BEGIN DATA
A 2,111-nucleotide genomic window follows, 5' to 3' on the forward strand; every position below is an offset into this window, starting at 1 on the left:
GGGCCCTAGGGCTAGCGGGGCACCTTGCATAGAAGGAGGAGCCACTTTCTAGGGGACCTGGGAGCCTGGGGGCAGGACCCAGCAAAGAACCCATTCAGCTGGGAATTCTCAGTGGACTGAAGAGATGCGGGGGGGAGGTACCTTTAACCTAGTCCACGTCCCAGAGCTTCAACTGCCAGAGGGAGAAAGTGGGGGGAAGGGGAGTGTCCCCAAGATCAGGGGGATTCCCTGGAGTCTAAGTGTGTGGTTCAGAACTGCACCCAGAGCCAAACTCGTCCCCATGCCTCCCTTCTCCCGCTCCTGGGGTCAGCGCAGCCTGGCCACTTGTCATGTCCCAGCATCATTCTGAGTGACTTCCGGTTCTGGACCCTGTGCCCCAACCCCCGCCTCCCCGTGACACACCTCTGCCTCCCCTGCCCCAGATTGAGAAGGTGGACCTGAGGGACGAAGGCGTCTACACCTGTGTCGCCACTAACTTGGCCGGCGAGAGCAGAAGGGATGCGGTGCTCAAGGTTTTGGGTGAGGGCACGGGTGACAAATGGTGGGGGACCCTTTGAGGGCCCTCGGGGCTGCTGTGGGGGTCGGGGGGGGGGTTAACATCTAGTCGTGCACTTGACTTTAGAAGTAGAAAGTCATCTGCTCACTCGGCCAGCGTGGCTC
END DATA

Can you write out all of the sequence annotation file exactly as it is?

A 2,111-nucleotide genomic window follows, 5' to 3' on the forward strand; every position below is an offset into this window, starting at 1 on the left:
GGGCCCTAGGGCTAGCGGGGCACCTTGCATAGAAGGAGGAGCCACTTTCTAGGGGACCTGGGAGCCTGGGGGCAGGACCCAGCAAAGAACCCATTCAGCTGGGAATTCTCAGTGGACTGAAGAGATGCGGGGGGGAGGTACCTTTAACCTAGTCCACGTCCCAGAGCTTCAACTGCCAGAGGGAGAAAGTGGGGGGAAGGGGAGTGTCCCCAAGATCAGGGGGATTCCCTGGAGTCTAAGTGTGTGGTTCAGAACTGCACCCAGAGCCAAACTCGTCCCCATGCCTCCCTTCTCCCGCTCCTGGGGTCAGCGCAGCCTGGCCACTTGTCATGTCCCAGCATCATTCTGAGTGACTTCCGGTTCTGGACCCTGTGCCCCAACCCCCGCCTCCCCGTGACACACCTCTGCCTCCCCTGCCCCAGATTGAGAAGGTGGACCTGAGGGACGAAGGCGTCTACACCTGTGTCGCCACTAACTTGGCCGGCGAGAGCAGAAGGGATGCGGTGCTCAAGGTTTTGGGTGAGGGCACGGGTGACAAATGGTGGGGGACCCTTTGAGGGCCCTCGGGGCTGCTGTGGGGGTCGGGGGGGGGGTTAACATCTAGTCGTGCACTTGACTTTAGAAGTAGAAAGTCATCTGCTCACTCGGCCAGCGTGGCTC